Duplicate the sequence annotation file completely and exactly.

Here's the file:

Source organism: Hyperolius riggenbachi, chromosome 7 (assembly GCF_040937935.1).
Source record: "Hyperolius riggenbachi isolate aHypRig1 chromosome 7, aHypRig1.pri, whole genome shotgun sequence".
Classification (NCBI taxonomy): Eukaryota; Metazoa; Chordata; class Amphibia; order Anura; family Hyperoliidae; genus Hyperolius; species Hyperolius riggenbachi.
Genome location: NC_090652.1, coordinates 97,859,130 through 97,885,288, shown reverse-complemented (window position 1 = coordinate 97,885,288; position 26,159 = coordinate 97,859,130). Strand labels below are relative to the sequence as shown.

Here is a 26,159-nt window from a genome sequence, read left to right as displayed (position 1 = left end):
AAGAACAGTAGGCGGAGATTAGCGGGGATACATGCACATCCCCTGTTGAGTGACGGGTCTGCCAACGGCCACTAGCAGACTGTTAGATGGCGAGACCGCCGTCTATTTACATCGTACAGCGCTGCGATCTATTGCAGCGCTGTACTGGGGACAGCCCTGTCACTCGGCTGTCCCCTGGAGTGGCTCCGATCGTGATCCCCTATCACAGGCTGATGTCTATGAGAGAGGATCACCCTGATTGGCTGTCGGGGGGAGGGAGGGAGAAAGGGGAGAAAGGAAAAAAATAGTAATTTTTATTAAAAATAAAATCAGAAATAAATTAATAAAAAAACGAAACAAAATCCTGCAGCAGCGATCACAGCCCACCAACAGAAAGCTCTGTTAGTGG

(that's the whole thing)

Source organism: Hyperolius riggenbachi, chromosome 7 (assembly GCF_040937935.1).
Source record: "Hyperolius riggenbachi isolate aHypRig1 chromosome 7, aHypRig1.pri, whole genome shotgun sequence".
Classification (NCBI taxonomy): Eukaryota; Metazoa; Chordata; class Amphibia; order Anura; family Hyperoliidae; genus Hyperolius; species Hyperolius riggenbachi.
Genome location: NC_090652.1, coordinates 97,859,130 through 97,885,288, shown reverse-complemented (window position 1 = coordinate 97,885,288; position 26,159 = coordinate 97,859,130). Strand labels below are relative to the sequence as shown.

Here is a 26,159-nt window from a genome sequence, read left to right as displayed (position 1 = left end):
AAGAACAGTAGGCGGAGATTAGCGGGGATACATGCACATCCCCTGTTGAGTGACGGGTCTGCCAACGGCCACTAGCAGACTGTTAGATGGCGAGACCGCCGTCTATTTACATCGTACAGCGCTGCGATCTATTGCAGCGCTGTACTGGGGACAGCCCTGTCACTCGGCTGTCCCCTGGAGTGGCTCCGATCGTGATCCCCTATCACAGGCTGATGTCTATGAGAGAGGATCACCCTGATTGGCTGTCGGGGGGAGGGAGGGAGAAAGGGGAGAAAGGAAAAAAATAGTAATTTTTATTAAAAATAAAATCAGAAATAAATTAATAAAAAAACGAAACAAAATCCTGCAGCAGCGATCACAGCCCACCAACAGAAAGCTCTGTTAGTGG